• Geoffrey Rush as Captain Hector Barbossa: Once first mate of the Black Pearl under Jack’s command before leading a mutiny, Barbossa has been resurrected by Tia Dalma to captain the rescue of Jack Sparrow. He was also needed for his “piece of eight” to free Calypso. Rush said that in the film, Barbossa becomes more of a cunning politician.[3] Depp said he was pleased he got more screentime with Rush than in the first film: “We’re like a couple of old ladies fighting over their knitting needles”.[4]
  • Bill Nighy provides motion capture and voice acting for Davy Jones: Ghostly ruler of the ocean realm, captain of The Flying Dutchman. With his heart captured by James Norrington, he is now enslaved to Cutler Beckett who commanded him to kill the Kraken, and serves the East India Trading Company.
  • Tom Hollander as Cutler Beckett: Chairman of the East India Trading Co. and now in possession of Davy Jones’ heart, Beckett attempts to control the world’s oceans for the sake of business – and with it, the end of piracy.
  • Jack Davenport as James Norrington: Promoted to the rank of admiral, he has allied himself with Beckett and the Company, although still cares for Elizabeth, his former fiancée.
  • Chow Yun-fat as Captain Sao Feng: Pirate Lord of the South China Sea, he captains the Chinese ship The Empress and has a history with Sparrow. He is reluctant to aid in his rescue from Davy Jones’ Locker. “Sao Feng” (嘯風) means “Howling Wind” in Chinese. Chow was confirmed to be playing Feng in July 2005 while production of the second film was on hiatus.[5] Chow relished playing the role, even helping out crew members with props.[6]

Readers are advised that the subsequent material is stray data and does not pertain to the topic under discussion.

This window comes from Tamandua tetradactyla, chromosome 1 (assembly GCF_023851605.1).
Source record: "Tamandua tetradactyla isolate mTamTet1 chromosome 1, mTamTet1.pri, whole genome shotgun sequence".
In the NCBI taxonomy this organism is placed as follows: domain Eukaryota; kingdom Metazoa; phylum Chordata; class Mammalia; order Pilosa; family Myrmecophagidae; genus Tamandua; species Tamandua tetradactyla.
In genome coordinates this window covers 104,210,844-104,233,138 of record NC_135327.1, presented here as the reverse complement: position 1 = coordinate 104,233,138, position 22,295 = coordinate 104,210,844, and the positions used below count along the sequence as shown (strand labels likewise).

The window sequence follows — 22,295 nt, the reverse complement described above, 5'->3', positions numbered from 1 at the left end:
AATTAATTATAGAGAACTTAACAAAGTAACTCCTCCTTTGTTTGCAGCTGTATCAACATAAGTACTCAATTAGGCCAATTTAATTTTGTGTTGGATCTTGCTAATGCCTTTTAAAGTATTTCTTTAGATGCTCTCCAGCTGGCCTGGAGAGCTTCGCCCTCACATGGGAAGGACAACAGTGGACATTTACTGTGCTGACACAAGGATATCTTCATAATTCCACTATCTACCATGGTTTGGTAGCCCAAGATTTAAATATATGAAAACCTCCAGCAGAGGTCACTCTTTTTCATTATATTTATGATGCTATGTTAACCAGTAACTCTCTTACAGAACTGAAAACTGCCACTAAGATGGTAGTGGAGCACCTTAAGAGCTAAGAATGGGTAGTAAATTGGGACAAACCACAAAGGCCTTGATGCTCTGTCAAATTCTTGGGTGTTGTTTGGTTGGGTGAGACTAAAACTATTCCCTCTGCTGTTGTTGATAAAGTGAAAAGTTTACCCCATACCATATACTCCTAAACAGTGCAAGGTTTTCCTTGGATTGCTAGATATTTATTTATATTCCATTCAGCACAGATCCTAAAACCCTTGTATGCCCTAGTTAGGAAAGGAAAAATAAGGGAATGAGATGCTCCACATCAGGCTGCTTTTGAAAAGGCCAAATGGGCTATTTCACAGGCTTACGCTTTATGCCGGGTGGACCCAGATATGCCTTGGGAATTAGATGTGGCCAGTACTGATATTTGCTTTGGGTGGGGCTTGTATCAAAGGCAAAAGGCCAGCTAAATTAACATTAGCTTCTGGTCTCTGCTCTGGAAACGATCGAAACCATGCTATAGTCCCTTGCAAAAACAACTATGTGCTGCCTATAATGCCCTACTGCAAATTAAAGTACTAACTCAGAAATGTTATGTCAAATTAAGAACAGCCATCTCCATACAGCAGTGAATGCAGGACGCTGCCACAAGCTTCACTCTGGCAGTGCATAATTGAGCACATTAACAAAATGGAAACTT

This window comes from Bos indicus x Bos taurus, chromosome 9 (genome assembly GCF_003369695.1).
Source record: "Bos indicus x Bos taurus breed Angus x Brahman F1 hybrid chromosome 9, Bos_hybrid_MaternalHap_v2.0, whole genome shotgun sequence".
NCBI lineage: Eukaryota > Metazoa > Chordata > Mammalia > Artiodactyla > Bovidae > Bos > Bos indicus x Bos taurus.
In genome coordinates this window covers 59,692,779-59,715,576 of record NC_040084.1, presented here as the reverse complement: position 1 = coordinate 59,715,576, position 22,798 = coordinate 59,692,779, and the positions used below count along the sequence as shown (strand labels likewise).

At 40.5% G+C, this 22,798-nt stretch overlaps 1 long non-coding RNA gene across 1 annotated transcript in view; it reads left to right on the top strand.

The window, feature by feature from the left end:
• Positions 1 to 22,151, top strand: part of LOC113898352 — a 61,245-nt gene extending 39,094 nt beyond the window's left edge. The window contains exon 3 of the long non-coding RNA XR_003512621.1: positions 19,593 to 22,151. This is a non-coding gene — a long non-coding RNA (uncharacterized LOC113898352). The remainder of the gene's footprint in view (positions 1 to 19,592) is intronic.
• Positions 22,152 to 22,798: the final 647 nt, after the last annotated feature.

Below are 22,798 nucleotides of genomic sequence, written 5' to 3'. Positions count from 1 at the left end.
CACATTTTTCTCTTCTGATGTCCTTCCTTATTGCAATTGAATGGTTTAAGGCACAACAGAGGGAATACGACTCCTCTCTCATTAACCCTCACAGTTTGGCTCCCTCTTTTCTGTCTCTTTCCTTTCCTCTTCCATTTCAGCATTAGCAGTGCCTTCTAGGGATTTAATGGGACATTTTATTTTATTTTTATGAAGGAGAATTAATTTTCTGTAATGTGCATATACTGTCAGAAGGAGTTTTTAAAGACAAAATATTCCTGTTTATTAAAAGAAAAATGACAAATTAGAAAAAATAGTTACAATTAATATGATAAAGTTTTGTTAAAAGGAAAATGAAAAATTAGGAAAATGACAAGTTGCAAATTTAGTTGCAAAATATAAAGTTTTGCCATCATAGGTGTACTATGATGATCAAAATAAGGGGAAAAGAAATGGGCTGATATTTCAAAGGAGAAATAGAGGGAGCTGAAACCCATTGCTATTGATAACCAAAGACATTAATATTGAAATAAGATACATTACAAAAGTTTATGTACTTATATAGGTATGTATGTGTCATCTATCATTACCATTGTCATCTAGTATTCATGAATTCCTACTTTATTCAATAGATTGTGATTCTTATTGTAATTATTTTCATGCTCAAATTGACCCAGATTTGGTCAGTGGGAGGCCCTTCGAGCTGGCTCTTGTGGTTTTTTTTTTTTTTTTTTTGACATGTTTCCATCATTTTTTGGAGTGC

• Naomie Harris as Tia Dalma/Calypso: An obeah witch who travels with the Black Pearl crew to rescue Jack, she also raised Hector Barbossa from the dead at the conclusion of Dead Man’s Chest and has a mysterious past connection to Davy Jones.
  • Stellan Skarsgård as Bootstrap Bill Turner: Will’s father, cursed to serve an eternity aboard Davy Jones’ ship The Flying Dutchman. As he slowly loses his humanity to the sea, he becomes mentally confused, barely recognizing his own son.
  • Kevin McNally as Joshamee Gibbs: Jack’s loyal and superstitious first mate.
  • Keith Richards as Captain Teague: Keeper of the Pirata Codex for the Brethren Court and Jack Sparrow’s father. Richards, who partially inspired Johnny Depp‘s portrayal of Sparrow,[7][8] was meant to appear in Dead Man’s Chest, but there was no room for him in the story,[9][10] as well as him being tied up with a Rolling Stones tour.[8] He almost missed filming a scene in At World’s End following injuries sustained by falling out of a palm tree.[9] In June 2006, Verbinski finally managed to make room in Richards’ schedule to shoot that September.[11]